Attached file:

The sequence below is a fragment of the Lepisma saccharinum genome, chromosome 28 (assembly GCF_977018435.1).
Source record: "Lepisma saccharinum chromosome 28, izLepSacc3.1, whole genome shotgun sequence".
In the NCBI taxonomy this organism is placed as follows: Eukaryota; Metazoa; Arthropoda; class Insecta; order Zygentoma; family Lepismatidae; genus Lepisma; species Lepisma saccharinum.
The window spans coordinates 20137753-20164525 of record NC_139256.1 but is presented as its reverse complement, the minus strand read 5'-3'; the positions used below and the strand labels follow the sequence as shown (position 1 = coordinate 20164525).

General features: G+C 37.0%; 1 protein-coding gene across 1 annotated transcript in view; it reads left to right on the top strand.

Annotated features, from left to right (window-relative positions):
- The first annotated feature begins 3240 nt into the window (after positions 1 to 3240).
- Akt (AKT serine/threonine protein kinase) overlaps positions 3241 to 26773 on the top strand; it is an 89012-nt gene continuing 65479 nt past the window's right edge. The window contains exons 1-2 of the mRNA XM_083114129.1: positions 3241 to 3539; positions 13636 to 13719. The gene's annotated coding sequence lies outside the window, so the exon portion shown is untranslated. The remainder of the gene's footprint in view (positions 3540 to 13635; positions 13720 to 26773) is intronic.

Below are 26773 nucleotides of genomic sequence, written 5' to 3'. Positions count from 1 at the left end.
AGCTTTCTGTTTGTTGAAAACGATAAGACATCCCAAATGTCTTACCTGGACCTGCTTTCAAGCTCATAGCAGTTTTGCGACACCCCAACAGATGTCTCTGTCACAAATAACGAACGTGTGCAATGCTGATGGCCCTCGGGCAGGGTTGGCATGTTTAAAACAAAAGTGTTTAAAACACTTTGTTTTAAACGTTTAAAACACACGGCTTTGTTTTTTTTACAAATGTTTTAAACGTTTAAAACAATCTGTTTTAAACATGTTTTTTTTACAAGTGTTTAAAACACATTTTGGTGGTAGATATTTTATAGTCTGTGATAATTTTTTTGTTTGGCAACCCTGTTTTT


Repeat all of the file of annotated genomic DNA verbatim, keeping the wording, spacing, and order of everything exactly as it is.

The sequence below is a fragment of the Lepisma saccharinum genome, chromosome 28 (assembly GCF_977018435.1).
Source record: "Lepisma saccharinum chromosome 28, izLepSacc3.1, whole genome shotgun sequence".
In the NCBI taxonomy this organism is placed as follows: Eukaryota; Metazoa; Arthropoda; class Insecta; order Zygentoma; family Lepismatidae; genus Lepisma; species Lepisma saccharinum.
The window spans coordinates 20137753-20164525 of record NC_139256.1 but is presented as its reverse complement, the minus strand read 5'-3'; the positions used below and the strand labels follow the sequence as shown (position 1 = coordinate 20164525).

General features: G+C 37.0%; 1 protein-coding gene across 1 annotated transcript in view; it reads left to right on the top strand.

Annotated features, from left to right (window-relative positions):
- The first annotated feature begins 3240 nt into the window (after positions 1 to 3240).
- Akt (AKT serine/threonine protein kinase) overlaps positions 3241 to 26773 on the top strand; it is an 89012-nt gene continuing 65479 nt past the window's right edge. The window contains exons 1-2 of the mRNA XM_083114129.1: positions 3241 to 3539; positions 13636 to 13719. The gene's annotated coding sequence lies outside the window, so the exon portion shown is untranslated. The remainder of the gene's footprint in view (positions 3540 to 13635; positions 13720 to 26773) is intronic.

Below are 26773 nucleotides of genomic sequence, written 5' to 3'. Positions count from 1 at the left end.
AGCTTTCTGTTTGTTGAAAACGATAAGACATCCCAAATGTCTTACCTGGACCTGCTTTCAAGCTCATAGCAGTTTTGCGACACCCCAACAGATGTCTCTGTCACAAATAACGAACGTGTGCAATGCTGATGGCCCTCGGGCAGGGTTGGCATGTTTAAAACAAAAGTGTTTAAAACACTTTGTTTTAAACGTTTAAAACACACGGCTTTGTTTTTTTTACAAATGTTTTAAACGTTTAAAACAATCTGTTTTAAACATGTTTTTTTTACAAGTGTTTAAAACACATTTTGGTGGTAGATATTTTATAGTCTGTGATAATTTTTTTGTTTGGCAACCCTGTTTTT